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///call by reference///

 
chao-long liao
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public class Test {
public static void main(String args[]) {
StringBuffer a = new StringBuffer("One");
StringBuffer b = new StringBuffer("Two");
Test.swap(a,b);
System.out.println("a is "+ a +"\nb is " + b);
}
static void swap (StringBuffer a, StringBuffer b) {
a.append(" more");
b=a;
}
}
I think the output will be a is one more
b is one more,but output is a is one more
b is two.
Does the line " b=a; " do nothing ??
 
Thiru Thangavelu
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note that b is local to swap. Once the method returns, it has no scope
 
Chung Huang
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Does this mean that the variables declared inside the parameter list of a method is local variable? So I should treat variables in the parameter list same way I would if I declare a variable inside the same method?
 
Thiru Thangavelu
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It depends, primitives will be passed by values and objects will be passed by references. Some object references will allow you to modify the data it is pointing to, like the one here i.e StringBuffer reference a.
 
Corey McGlone
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Originally posted by Thiru Thangavelu:
It depends, primitives will be passed by values and objects will be passed by references...

Actually, all variables are passed by value in Java. The key to remember is that an object variable doesn't really contain that object, rather, it contains a reference to that object. Therefore, when you pass a object variable to a method, you are really passing a reference to that object. When working with primitives, however, the variable contains the primitive value.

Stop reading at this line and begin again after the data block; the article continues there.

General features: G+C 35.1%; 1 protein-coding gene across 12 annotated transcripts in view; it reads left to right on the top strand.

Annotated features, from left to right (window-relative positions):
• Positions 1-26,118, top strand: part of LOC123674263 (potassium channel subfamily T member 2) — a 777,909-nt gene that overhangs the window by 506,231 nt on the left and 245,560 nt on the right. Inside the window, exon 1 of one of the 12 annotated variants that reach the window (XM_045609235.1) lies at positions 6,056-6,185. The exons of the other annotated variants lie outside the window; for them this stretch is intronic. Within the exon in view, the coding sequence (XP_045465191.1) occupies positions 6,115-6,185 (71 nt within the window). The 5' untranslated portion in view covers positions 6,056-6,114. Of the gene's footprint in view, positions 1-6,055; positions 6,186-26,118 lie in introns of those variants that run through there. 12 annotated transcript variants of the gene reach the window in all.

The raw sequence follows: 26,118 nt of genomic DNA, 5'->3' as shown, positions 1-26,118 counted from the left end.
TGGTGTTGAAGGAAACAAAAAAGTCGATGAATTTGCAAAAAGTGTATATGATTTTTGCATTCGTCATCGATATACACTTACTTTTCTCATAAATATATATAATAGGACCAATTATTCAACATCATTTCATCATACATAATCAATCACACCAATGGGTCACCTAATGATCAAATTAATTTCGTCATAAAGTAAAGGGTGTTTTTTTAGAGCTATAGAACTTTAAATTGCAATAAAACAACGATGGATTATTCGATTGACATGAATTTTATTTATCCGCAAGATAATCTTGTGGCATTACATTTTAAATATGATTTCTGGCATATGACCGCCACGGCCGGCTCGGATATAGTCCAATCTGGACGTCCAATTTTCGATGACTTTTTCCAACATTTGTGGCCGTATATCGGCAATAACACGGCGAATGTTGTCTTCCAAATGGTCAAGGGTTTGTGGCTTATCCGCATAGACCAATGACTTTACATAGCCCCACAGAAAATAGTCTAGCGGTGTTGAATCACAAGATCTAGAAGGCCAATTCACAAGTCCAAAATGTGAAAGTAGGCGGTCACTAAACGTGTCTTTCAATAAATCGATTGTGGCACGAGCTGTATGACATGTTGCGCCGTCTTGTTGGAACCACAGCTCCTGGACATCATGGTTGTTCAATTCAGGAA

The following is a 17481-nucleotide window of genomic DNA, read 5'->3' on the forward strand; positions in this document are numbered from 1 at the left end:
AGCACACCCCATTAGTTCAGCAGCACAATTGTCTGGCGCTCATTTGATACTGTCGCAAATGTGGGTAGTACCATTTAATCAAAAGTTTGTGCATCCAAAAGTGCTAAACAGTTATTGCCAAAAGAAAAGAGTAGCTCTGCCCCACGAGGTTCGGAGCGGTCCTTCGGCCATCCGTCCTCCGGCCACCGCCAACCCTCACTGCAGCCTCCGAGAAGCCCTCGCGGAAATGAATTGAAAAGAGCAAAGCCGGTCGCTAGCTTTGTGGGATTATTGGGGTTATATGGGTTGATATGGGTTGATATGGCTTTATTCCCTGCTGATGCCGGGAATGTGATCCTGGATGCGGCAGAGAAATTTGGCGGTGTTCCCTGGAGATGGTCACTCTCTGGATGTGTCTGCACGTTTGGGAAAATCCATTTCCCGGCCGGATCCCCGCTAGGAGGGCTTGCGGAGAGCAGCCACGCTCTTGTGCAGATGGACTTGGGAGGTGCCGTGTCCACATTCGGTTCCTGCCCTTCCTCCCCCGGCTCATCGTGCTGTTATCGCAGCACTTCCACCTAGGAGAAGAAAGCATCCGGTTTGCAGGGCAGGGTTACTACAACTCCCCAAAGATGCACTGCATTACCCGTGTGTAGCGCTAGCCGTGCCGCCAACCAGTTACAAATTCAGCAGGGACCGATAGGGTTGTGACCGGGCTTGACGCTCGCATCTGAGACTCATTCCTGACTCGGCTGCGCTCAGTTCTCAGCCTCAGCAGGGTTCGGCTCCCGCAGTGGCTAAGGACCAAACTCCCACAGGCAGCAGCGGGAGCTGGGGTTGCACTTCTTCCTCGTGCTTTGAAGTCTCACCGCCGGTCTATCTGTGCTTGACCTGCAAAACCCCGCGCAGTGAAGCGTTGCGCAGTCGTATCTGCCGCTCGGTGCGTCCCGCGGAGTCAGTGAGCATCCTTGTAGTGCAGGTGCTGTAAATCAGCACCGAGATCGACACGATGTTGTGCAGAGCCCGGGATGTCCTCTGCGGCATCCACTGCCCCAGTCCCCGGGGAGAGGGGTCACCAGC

Check out this animation to get a better idea of how parameters are passed in Java.
Corey
 
Ek Chotechawanwong
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Hi,
You need to understand the differences between object and object reference.
What you pass into swap() method is object reference and it is treated the same way as primitive that is pass-by-value. The reference will not be changed when the method returns.
a and b still refer to its previous object after swap() however the contents of object referred to by a is modified.
Note also that if swap() is defined as

Hope this could help.
Ek
 
Jose Botella
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Wellcome to the Ranch ekc
Please take a moment to read our name policy and adjust your displayed name accordingly.
thanks
 
Deepali Pate
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Both a and b are objects. And bothe are modified in the methods swap(). SO why arent they behaving the same way. Why has a changed and not b?
Pls clarify.
Thx
 
Tybon Wu
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a and b are references to objects. We modified the object referenced by a with the statement a.append(" more"). We never modified the object referenced by b. The statement b=a in swap makes b in swap to refer to the same object as a, but the b in main is still referring to the same object.
 
Paul Villangca
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From the swap() method:
a.append(" more");
Here, the literal String " more " is appended to StringBuffer a. StringBuffer methods modify the StringBuffer itself, as opposed to String methods, which just return a new String object containing the result of the method. (StringBuffer methods return a reference to the StringBuffer object, which in this case, isn't operated on.)

b=a;
Here the reference a is assigned to b. Note that the references a & b in the swap() method are not the same as the a & b references in the main() method. At the end of the method, the references in the swap() method go out of scope and are discarded.
 
Jon Dornback
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try this:
 
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